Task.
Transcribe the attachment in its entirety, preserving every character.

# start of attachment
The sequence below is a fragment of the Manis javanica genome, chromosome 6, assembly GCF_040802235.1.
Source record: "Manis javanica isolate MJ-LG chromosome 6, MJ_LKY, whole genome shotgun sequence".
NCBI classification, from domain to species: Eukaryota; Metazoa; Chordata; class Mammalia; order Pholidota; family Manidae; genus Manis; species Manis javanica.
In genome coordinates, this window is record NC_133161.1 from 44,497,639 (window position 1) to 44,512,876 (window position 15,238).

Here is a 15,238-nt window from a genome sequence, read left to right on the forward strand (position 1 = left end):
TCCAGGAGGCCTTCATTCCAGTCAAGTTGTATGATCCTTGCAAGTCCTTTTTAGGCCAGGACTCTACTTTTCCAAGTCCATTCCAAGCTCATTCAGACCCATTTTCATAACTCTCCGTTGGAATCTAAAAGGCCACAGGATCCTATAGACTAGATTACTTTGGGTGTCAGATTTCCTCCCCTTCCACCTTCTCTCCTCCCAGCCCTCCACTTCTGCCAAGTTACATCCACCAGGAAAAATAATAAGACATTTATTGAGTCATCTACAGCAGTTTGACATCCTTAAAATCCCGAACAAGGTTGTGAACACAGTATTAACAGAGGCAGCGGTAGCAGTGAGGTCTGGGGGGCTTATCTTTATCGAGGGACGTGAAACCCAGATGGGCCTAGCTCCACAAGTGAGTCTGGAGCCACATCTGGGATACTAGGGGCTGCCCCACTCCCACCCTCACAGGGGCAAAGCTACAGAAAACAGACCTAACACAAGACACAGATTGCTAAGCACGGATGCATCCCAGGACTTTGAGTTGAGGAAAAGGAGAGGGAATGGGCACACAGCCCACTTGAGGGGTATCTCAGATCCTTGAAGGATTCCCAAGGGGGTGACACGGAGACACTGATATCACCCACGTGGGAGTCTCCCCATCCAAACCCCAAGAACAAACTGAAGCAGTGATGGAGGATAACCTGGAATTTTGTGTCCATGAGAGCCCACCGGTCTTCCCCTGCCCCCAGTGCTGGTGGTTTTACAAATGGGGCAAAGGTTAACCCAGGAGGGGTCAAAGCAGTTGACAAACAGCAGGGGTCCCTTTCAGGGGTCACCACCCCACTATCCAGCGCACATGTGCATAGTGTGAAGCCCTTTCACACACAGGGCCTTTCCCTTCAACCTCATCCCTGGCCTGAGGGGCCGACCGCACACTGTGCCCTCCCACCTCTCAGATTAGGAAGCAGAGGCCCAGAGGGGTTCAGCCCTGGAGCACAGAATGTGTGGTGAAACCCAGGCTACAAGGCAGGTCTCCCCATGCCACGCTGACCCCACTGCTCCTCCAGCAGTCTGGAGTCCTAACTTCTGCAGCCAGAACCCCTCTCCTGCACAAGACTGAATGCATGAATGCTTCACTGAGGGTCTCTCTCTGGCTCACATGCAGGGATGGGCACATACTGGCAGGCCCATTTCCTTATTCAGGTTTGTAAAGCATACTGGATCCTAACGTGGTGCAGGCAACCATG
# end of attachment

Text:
The sequence below is a fragment of the Manis javanica genome, chromosome 6, assembly GCF_040802235.1.
Source record: "Manis javanica isolate MJ-LG chromosome 6, MJ_LKY, whole genome shotgun sequence".
NCBI classification, from domain to species: Eukaryota; Metazoa; Chordata; class Mammalia; order Pholidota; family Manidae; genus Manis; species Manis javanica.
In genome coordinates, this window is record NC_133161.1 from 44,497,639 (window position 1) to 44,512,876 (window position 15,238).

Here is a 15,238-nt window from a genome sequence, read left to right on the forward strand (position 1 = left end):
TCCAGGAGGCCTTCATTCCAGTCAAGTTGTATGATCCTTGCAAGTCCTTTTTAGGCCAGGACTCTACTTTTCCAAGTCCATTCCAAGCTCATTCAGACCCATTTTCATAACTCTCCGTTGGAATCTAAAAGGCCACAGGATCCTATAGACTAGATTACTTTGGGTGTCAGATTTCCTCCCCTTCCACCTTCTCTCCTCCCAGCCCTCCACTTCTGCCAAGTTACATCCACCAGGAAAAATAATAAGACATTTATTGAGTCATCTACAGCAGTTTGACATCCTTAAAATCCCGAACAAGGTTGTGAACACAGTATTAACAGAGGCAGCGGTAGCAGTGAGGTCTGGGGGGCTTATCTTTATCGAGGGACGTGAAACCCAGATGGGCCTAGCTCCACAAGTGAGTCTGGAGCCACATCTGGGATACTAGGGGCTGCCCCACTCCCACCCTCACAGGGGCAAAGCTACAGAAAACAGACCTAACACAAGACACAGATTGCTAAGCACGGATGCATCCCAGGACTTTGAGTTGAGGAAAAGGAGAGGGAATGGGCACACAGCCCACTTGAGGGGTATCTCAGATCCTTGAAGGATTCCCAAGGGGGTGACACGGAGACACTGATATCACCCACGTGGGAGTCTCCCCATCCAAACCCCAAGAACAAACTGAAGCAGTGATGGAGGATAACCTGGAATTTTGTGTCCATGAGAGCCCACCGGTCTTCCCCTGCCCCCAGTGCTGGTGGTTTTACAAATGGGGCAAAGGTTAACCCAGGAGGGGTCAAAGCAGTTGACAAACAGCAGGGGTCCCTTTCAGGGGTCACCACCCCACTATCCAGCGCACATGTGCATAGTGTGAAGCCCTTTCACACACAGGGCCTTTCCCTTCAACCTCATCCCTGGCCTGAGGGGCCGACCGCACACTGTGCCCTCCCACCTCTCAGATTAGGAAGCAGAGGCCCAGAGGGGTTCAGCCCTGGAGCACAGAATGTGTGGTGAAACCCAGGCTACAAGGCAGGTCTCCCCATGCCACGCTGACCCCACTGCTCCTCCAGCAGTCTGGAGTCCTAACTTCTGCAGCCAGAACCCCTCTCCTGCACAAGACTGAATGCATGAATGCTTCACTGAGGGTCTCTCTCTGGCTCACATGCAGGGATGGGCACATACTGGCAGGCCCATTTCCTTATTCAGGTTTGTAAAGCATACTGGATCCTAACGTGGTGCAGGCAACCATG